President Obama aroused the GOP’s ire for reminding business owners of the obvious point that their success relies in part on roads and bridges built at public expense. But the rest of us would do well not to place too much faith in big government in the uncertain times coming with peak oil, climate change and economic collapse.
Whether you think we’re facing another financial meltdown this fall that could lead to global chaos or just another fifty years of on-and-off recessions and partial recoveries, if you’re concerned about how to prepare you and yours for a future that will probably be much different than the past, then you want to do what you can now, while there’s still time to plan.
Preparing is difficult because nobody knows exactly what will happen in the future. In the absence of a crystal ball, the best we can do is become more resilient. Consider John Robb’s excellent definition of the term:
Resilience is the ability to bounce back quickly from damage, failure, and disruption. If you are into comics, resilience is similar to the way Spider Man recovers his footing and bounces back after being slugged by a super villain. Mental, economic, personal, familial, and community resilience will be the most important indicator of future success in an increasingly turbulent 21st Century.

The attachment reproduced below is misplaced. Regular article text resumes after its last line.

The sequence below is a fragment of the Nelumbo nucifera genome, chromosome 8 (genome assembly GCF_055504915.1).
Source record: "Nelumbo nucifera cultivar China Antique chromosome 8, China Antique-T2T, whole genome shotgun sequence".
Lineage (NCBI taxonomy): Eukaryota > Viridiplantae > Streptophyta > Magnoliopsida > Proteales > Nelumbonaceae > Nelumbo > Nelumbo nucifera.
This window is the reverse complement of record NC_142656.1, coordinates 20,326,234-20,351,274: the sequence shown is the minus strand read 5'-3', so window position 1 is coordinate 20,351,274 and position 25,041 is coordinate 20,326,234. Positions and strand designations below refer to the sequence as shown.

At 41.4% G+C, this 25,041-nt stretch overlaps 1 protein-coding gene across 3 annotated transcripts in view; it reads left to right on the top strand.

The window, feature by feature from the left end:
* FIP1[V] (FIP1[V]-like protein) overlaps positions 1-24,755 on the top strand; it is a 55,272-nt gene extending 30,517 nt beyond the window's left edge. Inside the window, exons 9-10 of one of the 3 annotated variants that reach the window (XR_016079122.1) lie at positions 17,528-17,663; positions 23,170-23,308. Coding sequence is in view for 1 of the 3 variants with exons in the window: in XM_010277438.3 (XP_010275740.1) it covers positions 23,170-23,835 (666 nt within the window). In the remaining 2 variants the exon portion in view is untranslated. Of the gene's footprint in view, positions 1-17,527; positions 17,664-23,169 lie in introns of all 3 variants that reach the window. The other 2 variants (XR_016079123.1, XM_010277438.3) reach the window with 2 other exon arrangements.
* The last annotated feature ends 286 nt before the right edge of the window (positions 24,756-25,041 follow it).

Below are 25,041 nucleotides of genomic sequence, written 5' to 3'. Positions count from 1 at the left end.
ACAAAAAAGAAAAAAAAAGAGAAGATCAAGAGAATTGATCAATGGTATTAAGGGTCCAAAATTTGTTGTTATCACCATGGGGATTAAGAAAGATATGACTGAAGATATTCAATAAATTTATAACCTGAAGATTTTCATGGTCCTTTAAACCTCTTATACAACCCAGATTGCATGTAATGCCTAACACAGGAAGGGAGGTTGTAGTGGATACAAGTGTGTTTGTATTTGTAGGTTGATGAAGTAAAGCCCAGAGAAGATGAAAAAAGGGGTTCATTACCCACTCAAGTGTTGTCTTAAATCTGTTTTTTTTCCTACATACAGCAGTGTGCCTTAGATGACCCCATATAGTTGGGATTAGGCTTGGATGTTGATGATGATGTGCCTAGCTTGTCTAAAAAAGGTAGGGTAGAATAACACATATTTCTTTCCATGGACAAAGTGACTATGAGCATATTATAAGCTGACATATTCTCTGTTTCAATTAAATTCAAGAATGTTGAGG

Unless you’ve retreated to an isolated razor-wire Patriot compound where you’ve stockpiled an arsenal of small arms and ammo and have recruited a small militia to use them, personal or household resilience means little without community resilience. If your neighbors are hungry, your stash of cans in the basement won’t last too long. For most of us, living close to others in cities, suburbs and rural towns, Noah’s Ark is no kind of escape plan.
With that in mind, any first steps towards resilience need to happen at three levels: the personal, the household and the community.
Even mainstream experts who don’t know anything about peak oil or think that economic growth is fundamentally unsustainable tell you to save money, and that’s the obvious place to start. A couple years ago, my wife Lindsay and I lost our full-time jobs within a few months of each other and had to make immediate cuts.